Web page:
Time to read: 8 min

Back in the 1990’s, virtual reality (VR) was a big thing. The next big thing, the media sang enthralled. Trouble was, the technology infrastructure wasn’t built out to allow any sort of appreciable user base to develop, and so VR stayed on the fringes, its tentative flames kept alive by a small contingent of diehard believers. Until today.

Google, Facebook, Samsung, Microsoft and many other players are furiously developing VR viewers—and many more content producers are working on the media that those viewers will deliver to what they all hope will be billions of thrilled customers.

We sit down with Patrick Buckley, co-founder and head of product at DODOcase.com, the creator of the SMARTvr viewer, to talk shop, turf wars, and visions of a brave new virtual world.

Lightweight vs heavyweight VR

It’s great that a company as large as Google has invested in VR, but what’s with all those cardboard viewers it was working on a few years back? “Google did that as a handout at their io conference in 2014 to demonstrate how Android could be used for lightweight VR experiences,” says Patrick.

Wait, what’s “lightweight” VR?  Didn’t Facebook recently spend $2 billion to acquire Oculus—how is that lightweight?

First off, explains Patrick, “VR is very different from 3D movies. With VR you can turn around and look in every direction. It’s an interactive form of video that allows you to navigate yourself—literally—through the scene. But that requires a heavy-duty set-up, like the Oculus Rift. With a VR-enabled smartphone, you can only pivot from a single physical point, you cannot physically walk through a scene. The closest you can come to that with the smartphone is to tap on icons on the screen that simulate that kind of movement.”

So mobile-enabled VR is lightweight, while the VR headsets tethered to powerful computer systems (like the Oculus Rift or the HTC Vibe) is the heavyweight version. Got it.

Price point-wise, lightweight VR devices cost less than their souped-up counterparts, which can run between $500 to $800. DODOcase’s SMARTvr viewer will run you under $40.

Early cardboard prototypes of the new SMARTvr viewer

Great, but does VR have legs to stand on?

Second wave notwithstanding, we’re still in the very early days of this technology, and, like so many other hot electronic playthings, VR could go either way: take off and change the world forever the way the Internet did, or crash and burn like 3D TV.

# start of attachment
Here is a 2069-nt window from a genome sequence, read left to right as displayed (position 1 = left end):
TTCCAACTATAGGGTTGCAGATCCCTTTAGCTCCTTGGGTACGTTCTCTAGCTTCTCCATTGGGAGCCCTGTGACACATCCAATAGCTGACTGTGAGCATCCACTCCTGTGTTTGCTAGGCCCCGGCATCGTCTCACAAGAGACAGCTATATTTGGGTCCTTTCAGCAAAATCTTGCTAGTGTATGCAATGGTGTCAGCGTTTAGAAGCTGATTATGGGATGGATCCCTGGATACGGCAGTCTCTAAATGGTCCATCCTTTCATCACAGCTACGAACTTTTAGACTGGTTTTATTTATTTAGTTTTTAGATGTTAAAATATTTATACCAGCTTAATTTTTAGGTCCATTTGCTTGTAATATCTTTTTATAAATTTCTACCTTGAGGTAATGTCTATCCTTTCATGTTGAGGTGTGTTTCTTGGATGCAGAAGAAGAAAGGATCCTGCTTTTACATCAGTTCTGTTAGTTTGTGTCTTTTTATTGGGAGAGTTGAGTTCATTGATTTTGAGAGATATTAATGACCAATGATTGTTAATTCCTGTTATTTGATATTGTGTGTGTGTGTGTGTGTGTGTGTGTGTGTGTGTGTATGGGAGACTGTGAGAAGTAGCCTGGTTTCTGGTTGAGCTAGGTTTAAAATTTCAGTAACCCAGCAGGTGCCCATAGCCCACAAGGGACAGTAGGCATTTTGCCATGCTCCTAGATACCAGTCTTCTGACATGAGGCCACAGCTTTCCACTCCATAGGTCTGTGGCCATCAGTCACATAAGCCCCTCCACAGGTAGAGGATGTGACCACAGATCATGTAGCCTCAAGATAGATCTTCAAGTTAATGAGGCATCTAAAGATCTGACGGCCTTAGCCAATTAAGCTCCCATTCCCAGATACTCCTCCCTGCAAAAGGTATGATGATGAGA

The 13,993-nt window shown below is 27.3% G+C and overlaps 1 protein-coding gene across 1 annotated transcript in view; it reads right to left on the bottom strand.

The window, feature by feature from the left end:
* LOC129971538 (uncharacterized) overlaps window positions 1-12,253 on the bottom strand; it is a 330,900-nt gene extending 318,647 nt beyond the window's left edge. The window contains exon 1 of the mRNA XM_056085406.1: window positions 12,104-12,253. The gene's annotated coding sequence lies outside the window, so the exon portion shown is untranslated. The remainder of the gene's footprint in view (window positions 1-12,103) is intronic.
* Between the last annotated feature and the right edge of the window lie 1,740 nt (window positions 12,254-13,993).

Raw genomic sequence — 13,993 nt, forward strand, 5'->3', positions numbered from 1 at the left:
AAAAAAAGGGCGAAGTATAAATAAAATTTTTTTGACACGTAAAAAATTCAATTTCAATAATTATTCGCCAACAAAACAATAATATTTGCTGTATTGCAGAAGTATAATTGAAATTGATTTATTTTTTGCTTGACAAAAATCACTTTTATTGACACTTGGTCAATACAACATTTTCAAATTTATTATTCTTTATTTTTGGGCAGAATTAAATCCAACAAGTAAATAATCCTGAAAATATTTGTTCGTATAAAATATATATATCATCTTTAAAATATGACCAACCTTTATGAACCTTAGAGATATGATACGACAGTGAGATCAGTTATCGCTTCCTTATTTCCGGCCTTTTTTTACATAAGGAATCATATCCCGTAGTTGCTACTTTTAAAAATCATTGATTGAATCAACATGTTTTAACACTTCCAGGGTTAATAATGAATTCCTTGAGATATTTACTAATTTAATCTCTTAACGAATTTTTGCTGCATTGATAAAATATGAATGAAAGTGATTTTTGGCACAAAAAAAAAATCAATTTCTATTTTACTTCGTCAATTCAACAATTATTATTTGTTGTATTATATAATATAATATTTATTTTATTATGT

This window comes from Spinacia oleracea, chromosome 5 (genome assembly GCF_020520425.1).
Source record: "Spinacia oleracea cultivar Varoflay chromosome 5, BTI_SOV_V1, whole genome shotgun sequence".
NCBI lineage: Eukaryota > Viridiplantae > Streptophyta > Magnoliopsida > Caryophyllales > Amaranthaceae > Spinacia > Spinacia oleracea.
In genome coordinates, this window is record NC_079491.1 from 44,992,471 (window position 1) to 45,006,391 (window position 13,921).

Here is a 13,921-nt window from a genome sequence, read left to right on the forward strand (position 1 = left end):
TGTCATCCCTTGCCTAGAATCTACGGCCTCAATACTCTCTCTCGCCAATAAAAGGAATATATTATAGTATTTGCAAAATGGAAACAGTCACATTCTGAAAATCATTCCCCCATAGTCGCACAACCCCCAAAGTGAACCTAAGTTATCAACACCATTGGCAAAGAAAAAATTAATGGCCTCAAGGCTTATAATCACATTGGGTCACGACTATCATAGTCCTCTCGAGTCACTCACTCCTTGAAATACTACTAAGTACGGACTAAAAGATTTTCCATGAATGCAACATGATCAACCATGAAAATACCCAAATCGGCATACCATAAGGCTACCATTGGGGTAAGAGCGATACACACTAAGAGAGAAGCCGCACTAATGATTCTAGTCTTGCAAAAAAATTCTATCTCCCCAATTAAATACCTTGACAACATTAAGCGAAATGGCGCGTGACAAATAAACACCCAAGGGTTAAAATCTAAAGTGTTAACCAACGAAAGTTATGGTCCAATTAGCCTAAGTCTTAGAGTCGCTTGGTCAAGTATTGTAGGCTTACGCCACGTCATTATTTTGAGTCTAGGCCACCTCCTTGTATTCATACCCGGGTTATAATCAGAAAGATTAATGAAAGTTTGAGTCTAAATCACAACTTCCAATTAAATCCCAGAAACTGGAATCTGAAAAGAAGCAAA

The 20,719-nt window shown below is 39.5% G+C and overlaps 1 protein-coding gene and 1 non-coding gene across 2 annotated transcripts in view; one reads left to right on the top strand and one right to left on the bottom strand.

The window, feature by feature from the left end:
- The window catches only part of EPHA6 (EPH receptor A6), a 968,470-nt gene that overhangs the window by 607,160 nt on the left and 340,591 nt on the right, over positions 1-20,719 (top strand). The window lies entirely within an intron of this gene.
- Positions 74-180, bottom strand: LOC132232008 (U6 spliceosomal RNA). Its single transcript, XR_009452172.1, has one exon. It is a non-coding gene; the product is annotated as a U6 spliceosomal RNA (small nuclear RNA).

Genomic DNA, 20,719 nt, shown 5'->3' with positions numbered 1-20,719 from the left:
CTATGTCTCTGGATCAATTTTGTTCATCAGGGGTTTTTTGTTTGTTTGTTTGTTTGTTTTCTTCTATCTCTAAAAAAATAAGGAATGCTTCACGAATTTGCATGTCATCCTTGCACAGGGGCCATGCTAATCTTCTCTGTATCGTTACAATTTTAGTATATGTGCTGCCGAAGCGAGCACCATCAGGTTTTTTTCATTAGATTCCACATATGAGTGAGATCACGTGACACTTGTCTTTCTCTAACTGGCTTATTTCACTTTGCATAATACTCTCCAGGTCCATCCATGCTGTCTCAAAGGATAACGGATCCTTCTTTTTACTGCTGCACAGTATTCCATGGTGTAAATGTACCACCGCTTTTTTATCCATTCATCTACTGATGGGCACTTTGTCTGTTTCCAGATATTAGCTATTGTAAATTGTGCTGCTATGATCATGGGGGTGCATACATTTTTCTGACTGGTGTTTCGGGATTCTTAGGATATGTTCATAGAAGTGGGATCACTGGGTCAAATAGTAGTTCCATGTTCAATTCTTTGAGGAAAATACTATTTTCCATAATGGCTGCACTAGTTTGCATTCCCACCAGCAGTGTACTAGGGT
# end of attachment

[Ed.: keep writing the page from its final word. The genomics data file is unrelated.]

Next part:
But DODOcase, whose very name references the dangers of extinction, is bullish on VR.

“The first wave of VR was overhyped,” says Patrick. “It was too early then for VR to take root. The technology base–things like computer speeds, bandwidth and devices—just wasn’t there.”  The analogy Patrick makes is between the PC and the Internet router on the one hand, and the smartphone and VR on the other. “Before the Internet could really take off, we needed a massive installation base of people with personal computers,” he says. “Same thing applies to VR. The smartphone is to VR what the PC was to the Internet. Today, there are almost 2 billion smartphones in the world, and that’s why VR is now possible. It’s a whole new media category.”

DODOcase was the first company to sell a kit for the cardboard viewers Google had developed. “Google released the blueprints, but to make it yourself was difficult,” says Patrick. “So we figured out how to do it and offered to ship it to customers in six weeks. A lot of people loved the idea of using your smartphone to view VR, and the cardboard viewers were a great first step. Cardboard is so hackable, that even in the early prototyping phases of SMARTvr we used cardboard, trying different forms and designs.”

Display of DODOcase products, including the first cardboard viewers

Over the next year and a half, DODOcase watched the market evolve—and went right along with it. “We developed our SMARTvr viewer because people started asking for something more durable, portable.”

VR R&D: what do users really want?

We ask DODOcase how they approached R&D to assess what people want out of the VR experience—and what they don’t.

“We went to a lot of trade shows and events where we demoed our viewer,” shares Patrick, “and we’d watch people use it. We also had a lot of discussions with our strategic partners, the people who make VR content, about how can they get it into the world in a better way. We discovered that it was difficult to share and demo VR experiences for both users and content makers, given how much friction existed with current VR devices. And that was holding back the market. So we focused on making the most shareable VR device for users and content makers possible.”

Patrick shows us the SMARTvr’s cover as an example of the kind of results their R&D produced. “Our viewer is custom-printable, so you can brand it. That’s really important for content makers.”

He adds that what users and content creators want differ in the following key areas:


  • Portability: people want to be able to show off their new cool VR experiences to friends and family, which is difficult with a VR system that’s wired to a desktop computer
  • Value: people want affordable devices so they can try VR before investing $1000+ in a high end system

Content Creators

  • Reach: a universal device (namely, a VR viewer that works with any smartphone) enables much larger audiences than viewers that work only with specific cell phone models, or expensive VR devices
  • Branding: it’s critical to have their brand associated/displayed on the viewer

One thing that surprised Patrick was how long the product development took for this viewer. “This is the longest product incubation we’ve ever done,” he tells us. “It’ll be about a year by the time we ship the viewers this June. With our other products, we designed and manufactured them in our own factory so we could make changes quickly, but in the case of SMARTvr we had to think about things like our tooling, transit back and forth between us and our vendors, and anything else that took the product physically out of our hands, like the cast aluminum and injection molded plastic.”